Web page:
Gregg Allman: The Other Side of this Life
Photo by Danny Clinch
When Gregg Allman was a young man, his restless soul led him into terrain that tested his limits. Pursued by demons while searching for angels, he never dwelled on the ground he stood on. His writing reflected his spiritual aspirations, so aptly expressed in the transcendent vision of “Dreams,” an Allman Brothers Band anthem and one of the greatest rock songs ever written.
The young Gregg had a voice that crackled with emotional wisdom, an instrument seemingly honed during many lifetimes. At a time when almost all white rockers attempted to sing the blues as if they were trying to put on an ill-fitting suit, Gregg sang with a voice that expressed infinite sadness and unimaginable pain. He was a phenomenal white blues singer—a budding artist whose imagination produced the tortured cry of “Whipping Post,” the anguish of “It’s Not My Cross to Bear” and “Black Hearted Woman,” and the lonely fugitive blues of “Midnight Rider.” Along with his brother Duane, and his great genre-defying band, Gregg interpreted the work of the blues masters with a finesse that only his most inspired contemporaries could match.
Now, Gregg is an aging man who’s packed multiple lifetimes of experience into his 63 years. After years of battling hepatitis C, he received a liver transplant last summer and has slowly made his way through a difficult convalescence.
“Oh, shit. I never knew that a pain like that existed,” he says from his home in Georgia a few days before returning to the road for the first time since the operation. “I’ve been to the pinnacle of pain. I’ve had enough pain to last me the rest of my life—just from the operation itself.”
Gregg has become one of those wizened bluesmen that he emulated so many decades ago. His new album, Low Country Blues, is an extraordinary exercise in blues singing. On the record, which was cut last year before his liver transplant, Gregg inhabits songs culled from the mythological depths of the genre’s canon, including his own laconic comment on life, “Just Another Rider.” His voice is like blues elder—several of the men who originally sang these songs died before they reached his age.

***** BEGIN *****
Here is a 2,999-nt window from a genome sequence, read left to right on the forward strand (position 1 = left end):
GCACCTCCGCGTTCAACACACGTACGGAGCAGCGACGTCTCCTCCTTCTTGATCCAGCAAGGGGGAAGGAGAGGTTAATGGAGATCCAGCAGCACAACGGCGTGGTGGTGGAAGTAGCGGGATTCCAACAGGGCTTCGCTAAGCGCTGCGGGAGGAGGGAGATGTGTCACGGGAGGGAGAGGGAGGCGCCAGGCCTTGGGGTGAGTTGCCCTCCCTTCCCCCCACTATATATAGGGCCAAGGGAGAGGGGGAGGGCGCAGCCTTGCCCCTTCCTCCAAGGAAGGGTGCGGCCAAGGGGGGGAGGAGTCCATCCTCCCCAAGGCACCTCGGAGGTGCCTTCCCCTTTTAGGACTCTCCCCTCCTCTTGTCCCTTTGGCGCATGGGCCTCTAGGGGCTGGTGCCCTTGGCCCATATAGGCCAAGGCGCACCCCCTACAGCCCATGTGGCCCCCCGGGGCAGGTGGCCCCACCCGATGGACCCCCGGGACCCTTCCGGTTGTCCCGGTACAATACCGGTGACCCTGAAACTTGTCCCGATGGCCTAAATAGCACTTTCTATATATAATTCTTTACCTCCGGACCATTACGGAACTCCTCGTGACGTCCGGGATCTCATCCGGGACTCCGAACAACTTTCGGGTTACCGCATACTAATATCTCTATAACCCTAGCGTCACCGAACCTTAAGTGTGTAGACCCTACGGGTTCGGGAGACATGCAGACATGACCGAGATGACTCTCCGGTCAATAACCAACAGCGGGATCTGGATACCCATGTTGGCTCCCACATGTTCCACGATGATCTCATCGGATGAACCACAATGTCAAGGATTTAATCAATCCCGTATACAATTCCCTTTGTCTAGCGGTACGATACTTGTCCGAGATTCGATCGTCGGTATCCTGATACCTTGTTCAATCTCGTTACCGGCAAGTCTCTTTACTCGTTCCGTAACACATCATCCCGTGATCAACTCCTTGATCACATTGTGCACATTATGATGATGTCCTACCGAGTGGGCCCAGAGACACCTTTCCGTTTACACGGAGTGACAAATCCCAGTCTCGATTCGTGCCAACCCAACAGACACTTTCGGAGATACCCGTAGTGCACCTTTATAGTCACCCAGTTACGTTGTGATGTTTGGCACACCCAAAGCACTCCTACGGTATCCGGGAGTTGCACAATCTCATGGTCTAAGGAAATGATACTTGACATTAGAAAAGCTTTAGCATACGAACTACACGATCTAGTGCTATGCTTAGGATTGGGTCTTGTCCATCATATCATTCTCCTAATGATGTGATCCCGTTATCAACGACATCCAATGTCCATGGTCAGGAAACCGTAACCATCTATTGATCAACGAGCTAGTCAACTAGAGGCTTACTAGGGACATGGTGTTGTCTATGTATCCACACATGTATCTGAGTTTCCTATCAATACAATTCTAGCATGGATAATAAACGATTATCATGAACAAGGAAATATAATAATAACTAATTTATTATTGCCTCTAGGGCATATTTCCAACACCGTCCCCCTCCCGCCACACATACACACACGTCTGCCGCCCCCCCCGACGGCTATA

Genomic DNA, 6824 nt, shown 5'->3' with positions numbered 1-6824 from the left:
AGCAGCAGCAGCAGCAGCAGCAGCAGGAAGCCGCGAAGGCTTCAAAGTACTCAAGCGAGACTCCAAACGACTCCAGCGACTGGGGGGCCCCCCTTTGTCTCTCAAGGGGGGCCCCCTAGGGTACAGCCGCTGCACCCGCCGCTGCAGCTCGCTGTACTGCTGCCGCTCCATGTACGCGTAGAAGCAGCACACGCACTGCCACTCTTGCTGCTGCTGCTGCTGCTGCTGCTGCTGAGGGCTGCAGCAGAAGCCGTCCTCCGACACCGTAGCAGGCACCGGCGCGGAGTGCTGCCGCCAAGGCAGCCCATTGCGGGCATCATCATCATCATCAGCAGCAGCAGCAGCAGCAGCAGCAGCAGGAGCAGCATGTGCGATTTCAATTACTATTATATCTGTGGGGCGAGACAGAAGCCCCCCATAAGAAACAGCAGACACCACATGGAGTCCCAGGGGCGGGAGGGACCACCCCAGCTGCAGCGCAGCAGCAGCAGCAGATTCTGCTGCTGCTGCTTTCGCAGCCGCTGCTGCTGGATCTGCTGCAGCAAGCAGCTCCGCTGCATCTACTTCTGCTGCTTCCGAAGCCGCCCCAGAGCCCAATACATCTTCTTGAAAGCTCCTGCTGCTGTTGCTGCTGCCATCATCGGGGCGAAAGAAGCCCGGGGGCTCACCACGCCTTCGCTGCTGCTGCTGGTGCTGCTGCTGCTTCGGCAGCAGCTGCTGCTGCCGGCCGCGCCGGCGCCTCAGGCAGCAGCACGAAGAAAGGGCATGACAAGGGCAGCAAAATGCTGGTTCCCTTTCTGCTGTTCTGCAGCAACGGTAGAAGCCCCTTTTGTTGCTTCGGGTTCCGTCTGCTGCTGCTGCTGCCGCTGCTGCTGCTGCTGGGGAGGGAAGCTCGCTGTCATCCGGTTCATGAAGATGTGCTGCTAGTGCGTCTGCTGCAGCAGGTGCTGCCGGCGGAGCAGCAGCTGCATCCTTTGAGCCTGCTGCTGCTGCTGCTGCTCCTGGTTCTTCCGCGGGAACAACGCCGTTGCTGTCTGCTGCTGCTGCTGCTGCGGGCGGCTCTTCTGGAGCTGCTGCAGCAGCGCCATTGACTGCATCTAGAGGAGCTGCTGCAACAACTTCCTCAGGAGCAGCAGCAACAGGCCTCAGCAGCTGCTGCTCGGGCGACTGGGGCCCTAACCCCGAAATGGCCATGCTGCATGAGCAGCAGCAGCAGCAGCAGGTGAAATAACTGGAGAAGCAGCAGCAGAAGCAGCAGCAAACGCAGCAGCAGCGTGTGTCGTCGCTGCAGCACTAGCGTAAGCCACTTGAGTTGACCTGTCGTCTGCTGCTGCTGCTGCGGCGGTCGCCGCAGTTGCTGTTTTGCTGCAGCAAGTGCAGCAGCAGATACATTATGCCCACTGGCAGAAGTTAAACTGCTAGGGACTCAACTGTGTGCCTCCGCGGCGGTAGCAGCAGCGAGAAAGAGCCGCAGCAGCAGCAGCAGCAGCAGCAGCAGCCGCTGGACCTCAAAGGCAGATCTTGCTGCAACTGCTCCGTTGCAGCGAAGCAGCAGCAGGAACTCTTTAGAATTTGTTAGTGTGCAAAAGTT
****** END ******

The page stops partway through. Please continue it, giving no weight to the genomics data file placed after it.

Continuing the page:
The hard living is now behind Gregg. He has now been sober for 14 years after a hectic 30 years of heavily indulging in narcotic drugs and alcohol that would have killed most people. In 2009, he stopped smoking marijuana, a decision that he credits with improving his voice to a point where his singing on Low Country Blues may be—by his own account—the best vocal performance of his life.
The record was Gregg’s first experience with producer T-Bone Burnett after a lifetime of recording with the late studio mastermind Tom Dowd.
“Mr. T-Bone is an incredible man,” says Gregg. “I tell you I was sweatin’ it. When it came around time to record again, I thought, ‘Man, what are we gonna do without Tommy Dowd?’ We were just coming off the road and my manager said, ‘I want you to stop in Memphis and meet this guy.’ I made up my mind about T-Bone when I got to Memphis and he was there with some architects measuring the Sun Records building board for board because he was going to build an exact replica of it. I thought, ‘Anybody who would go to such lengths must have something going for him.’”
The two hit it off as soon as T-Bone told Gregg how much he respected Dowd. They began talking about listening to the blues on Nashville radio station WLAC when they were younger and decided to make a record concentrating on those old blues songs. Burnett had a hard drive with about a thousand blues ‘78s on it. He picked out 20 of them and sent them to Gregg for consideration.
“You could hear the crackling and the scratches on them,” says Gregg. “Some were obscure, some of them I had never heard before. He told me to pick 15 that I wouldn’t mind recording.”
Despite the positive first impression, the project almost broke down before it got out of the showroom.
“After I got to know T-Bone a little bit and we got comfortable,” says Gregg, “they told me T-Bone wants you to come to Los Angeles to record. And he wants to use his own band.” He pauses for emphasis.
“I thought, ‘Well, this thing’s over before it starts because I’ve got a hell of a band already.’ And then I thought back to when I first worked with Tommy Dowd. We had Capricorn’s studio right there in Macon but he wanted us to come to Criteria in Miami, in the dead of summer, hotter than hell. I didn’t want to do it. And my brother said, ‘We’re goin’. It’s his sandbox. If he wants us to play in his sandbox, we’re gonna play in it.’ Good thing he didn’t ask us to play with another band,” Gregg exclaims, laughing.
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